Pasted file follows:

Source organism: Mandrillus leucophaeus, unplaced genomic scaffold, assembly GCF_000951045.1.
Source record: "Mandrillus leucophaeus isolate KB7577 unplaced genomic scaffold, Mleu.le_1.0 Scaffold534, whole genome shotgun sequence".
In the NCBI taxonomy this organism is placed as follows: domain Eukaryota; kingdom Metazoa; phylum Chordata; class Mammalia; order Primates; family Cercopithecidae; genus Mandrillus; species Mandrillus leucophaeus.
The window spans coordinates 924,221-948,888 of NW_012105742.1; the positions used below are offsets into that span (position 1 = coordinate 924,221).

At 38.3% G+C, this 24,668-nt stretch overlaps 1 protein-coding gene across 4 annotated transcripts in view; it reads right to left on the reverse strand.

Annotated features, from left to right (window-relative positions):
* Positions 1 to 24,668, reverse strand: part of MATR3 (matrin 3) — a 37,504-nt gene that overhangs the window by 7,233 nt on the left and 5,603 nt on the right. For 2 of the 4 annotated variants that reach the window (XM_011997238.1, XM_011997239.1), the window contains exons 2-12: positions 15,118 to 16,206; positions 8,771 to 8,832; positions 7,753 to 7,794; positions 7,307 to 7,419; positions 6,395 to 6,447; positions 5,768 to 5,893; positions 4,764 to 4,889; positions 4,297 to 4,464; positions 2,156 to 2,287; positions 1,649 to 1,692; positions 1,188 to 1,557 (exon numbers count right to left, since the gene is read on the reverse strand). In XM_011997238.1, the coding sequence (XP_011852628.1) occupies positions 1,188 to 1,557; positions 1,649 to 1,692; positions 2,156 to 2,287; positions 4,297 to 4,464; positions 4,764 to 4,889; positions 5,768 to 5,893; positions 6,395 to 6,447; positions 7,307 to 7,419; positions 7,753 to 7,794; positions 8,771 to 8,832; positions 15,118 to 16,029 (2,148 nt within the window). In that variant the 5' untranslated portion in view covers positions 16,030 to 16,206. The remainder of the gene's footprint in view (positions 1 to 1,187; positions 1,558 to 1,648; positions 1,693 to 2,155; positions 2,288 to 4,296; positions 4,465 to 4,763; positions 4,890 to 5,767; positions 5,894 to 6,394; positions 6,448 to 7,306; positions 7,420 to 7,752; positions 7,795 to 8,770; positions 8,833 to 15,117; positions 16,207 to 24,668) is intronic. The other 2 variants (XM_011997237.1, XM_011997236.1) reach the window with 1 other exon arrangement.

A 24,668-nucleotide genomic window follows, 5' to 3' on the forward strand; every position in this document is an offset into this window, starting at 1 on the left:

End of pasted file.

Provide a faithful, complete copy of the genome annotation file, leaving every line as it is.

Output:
Source organism: Mandrillus leucophaeus, unplaced genomic scaffold, assembly GCF_000951045.1.
Source record: "Mandrillus leucophaeus isolate KB7577 unplaced genomic scaffold, Mleu.le_1.0 Scaffold534, whole genome shotgun sequence".
In the NCBI taxonomy this organism is placed as follows: domain Eukaryota; kingdom Metazoa; phylum Chordata; class Mammalia; order Primates; family Cercopithecidae; genus Mandrillus; species Mandrillus leucophaeus.
The window spans coordinates 924,221-948,888 of NW_012105742.1; the positions used below are offsets into that span (position 1 = coordinate 924,221).

At 38.3% G+C, this 24,668-nt stretch overlaps 1 protein-coding gene across 4 annotated transcripts in view; it reads right to left on the reverse strand.

Annotated features, from left to right (window-relative positions):
* Positions 1 to 24,668, reverse strand: part of MATR3 (matrin 3) — a 37,504-nt gene that overhangs the window by 7,233 nt on the left and 5,603 nt on the right. For 2 of the 4 annotated variants that reach the window (XM_011997238.1, XM_011997239.1), the window contains exons 2-12: positions 15,118 to 16,206; positions 8,771 to 8,832; positions 7,753 to 7,794; positions 7,307 to 7,419; positions 6,395 to 6,447; positions 5,768 to 5,893; positions 4,764 to 4,889; positions 4,297 to 4,464; positions 2,156 to 2,287; positions 1,649 to 1,692; positions 1,188 to 1,557 (exon numbers count right to left, since the gene is read on the reverse strand). In XM_011997238.1, the coding sequence (XP_011852628.1) occupies positions 1,188 to 1,557; positions 1,649 to 1,692; positions 2,156 to 2,287; positions 4,297 to 4,464; positions 4,764 to 4,889; positions 5,768 to 5,893; positions 6,395 to 6,447; positions 7,307 to 7,419; positions 7,753 to 7,794; positions 8,771 to 8,832; positions 15,118 to 16,029 (2,148 nt within the window). In that variant the 5' untranslated portion in view covers positions 16,030 to 16,206. The remainder of the gene's footprint in view (positions 1 to 1,187; positions 1,558 to 1,648; positions 1,693 to 2,155; positions 2,288 to 4,296; positions 4,465 to 4,763; positions 4,890 to 5,767; positions 5,894 to 6,394; positions 6,448 to 7,306; positions 7,420 to 7,752; positions 7,795 to 8,770; positions 8,833 to 15,117; positions 16,207 to 24,668) is intronic. The other 2 variants (XM_011997237.1, XM_011997236.1) reach the window with 1 other exon arrangement.

A 24,668-nucleotide genomic window follows, 5' to 3' on the forward strand; every position in this document is an offset into this window, starting at 1 on the left: